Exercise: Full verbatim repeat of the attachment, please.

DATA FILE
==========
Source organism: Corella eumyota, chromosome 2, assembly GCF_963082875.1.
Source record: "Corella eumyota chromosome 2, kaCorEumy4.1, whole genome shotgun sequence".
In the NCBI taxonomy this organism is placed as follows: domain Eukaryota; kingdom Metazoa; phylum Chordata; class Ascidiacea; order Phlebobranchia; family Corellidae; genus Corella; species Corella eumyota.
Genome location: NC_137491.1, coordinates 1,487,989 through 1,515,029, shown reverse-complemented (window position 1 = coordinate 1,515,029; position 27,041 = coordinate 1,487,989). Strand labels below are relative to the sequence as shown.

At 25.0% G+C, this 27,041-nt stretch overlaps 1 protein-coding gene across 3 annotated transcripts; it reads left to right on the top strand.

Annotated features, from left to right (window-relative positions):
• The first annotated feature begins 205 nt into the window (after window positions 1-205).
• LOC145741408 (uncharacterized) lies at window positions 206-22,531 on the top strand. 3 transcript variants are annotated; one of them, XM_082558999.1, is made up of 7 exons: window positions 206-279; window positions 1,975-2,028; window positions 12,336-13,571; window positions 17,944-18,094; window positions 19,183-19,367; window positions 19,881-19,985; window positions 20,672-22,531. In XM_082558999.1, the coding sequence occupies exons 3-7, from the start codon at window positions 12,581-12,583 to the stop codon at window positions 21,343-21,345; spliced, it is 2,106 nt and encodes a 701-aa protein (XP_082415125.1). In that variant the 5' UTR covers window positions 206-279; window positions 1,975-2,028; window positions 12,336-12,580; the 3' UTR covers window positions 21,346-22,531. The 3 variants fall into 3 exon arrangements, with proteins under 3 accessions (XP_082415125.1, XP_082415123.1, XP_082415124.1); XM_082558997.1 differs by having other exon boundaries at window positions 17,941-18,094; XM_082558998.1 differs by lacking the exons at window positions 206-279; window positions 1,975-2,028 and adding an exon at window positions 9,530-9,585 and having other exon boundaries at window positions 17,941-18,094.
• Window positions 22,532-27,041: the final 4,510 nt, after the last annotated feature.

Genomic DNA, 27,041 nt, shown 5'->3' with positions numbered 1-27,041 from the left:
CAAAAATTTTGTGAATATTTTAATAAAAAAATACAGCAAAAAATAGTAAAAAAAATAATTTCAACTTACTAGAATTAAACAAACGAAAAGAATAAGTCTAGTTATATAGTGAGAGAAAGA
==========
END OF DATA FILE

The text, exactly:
Source organism: Corella eumyota, chromosome 2, assembly GCF_963082875.1.
Source record: "Corella eumyota chromosome 2, kaCorEumy4.1, whole genome shotgun sequence".
In the NCBI taxonomy this organism is placed as follows: domain Eukaryota; kingdom Metazoa; phylum Chordata; class Ascidiacea; order Phlebobranchia; family Corellidae; genus Corella; species Corella eumyota.
Genome location: NC_137491.1, coordinates 1,487,989 through 1,515,029, shown reverse-complemented (window position 1 = coordinate 1,515,029; position 27,041 = coordinate 1,487,989). Strand labels below are relative to the sequence as shown.

At 25.0% G+C, this 27,041-nt stretch overlaps 1 protein-coding gene across 3 annotated transcripts; it reads left to right on the top strand.

Annotated features, from left to right (window-relative positions):
• The first annotated feature begins 205 nt into the window (after window positions 1-205).
• LOC145741408 (uncharacterized) lies at window positions 206-22,531 on the top strand. 3 transcript variants are annotated; one of them, XM_082558999.1, is made up of 7 exons: window positions 206-279; window positions 1,975-2,028; window positions 12,336-13,571; window positions 17,944-18,094; window positions 19,183-19,367; window positions 19,881-19,985; window positions 20,672-22,531. In XM_082558999.1, the coding sequence occupies exons 3-7, from the start codon at window positions 12,581-12,583 to the stop codon at window positions 21,343-21,345; spliced, it is 2,106 nt and encodes a 701-aa protein (XP_082415125.1). In that variant the 5' UTR covers window positions 206-279; window positions 1,975-2,028; window positions 12,336-12,580; the 3' UTR covers window positions 21,346-22,531. The 3 variants fall into 3 exon arrangements, with proteins under 3 accessions (XP_082415125.1, XP_082415123.1, XP_082415124.1); XM_082558997.1 differs by having other exon boundaries at window positions 17,941-18,094; XM_082558998.1 differs by lacking the exons at window positions 206-279; window positions 1,975-2,028 and adding an exon at window positions 9,530-9,585 and having other exon boundaries at window positions 17,941-18,094.
• Window positions 22,532-27,041: the final 4,510 nt, after the last annotated feature.

Genomic DNA, 27,041 nt, shown 5'->3' with positions numbered 1-27,041 from the left:
CAAAAATTTTGTGAATATTTTAATAAAAAAATACAGCAAAAAATAGTAAAAAAAATAATTTCAACTTACTAGAATTAAACAAACGAAAAGAATAAGTCTAGTTATATAGTGAGAGAAAGA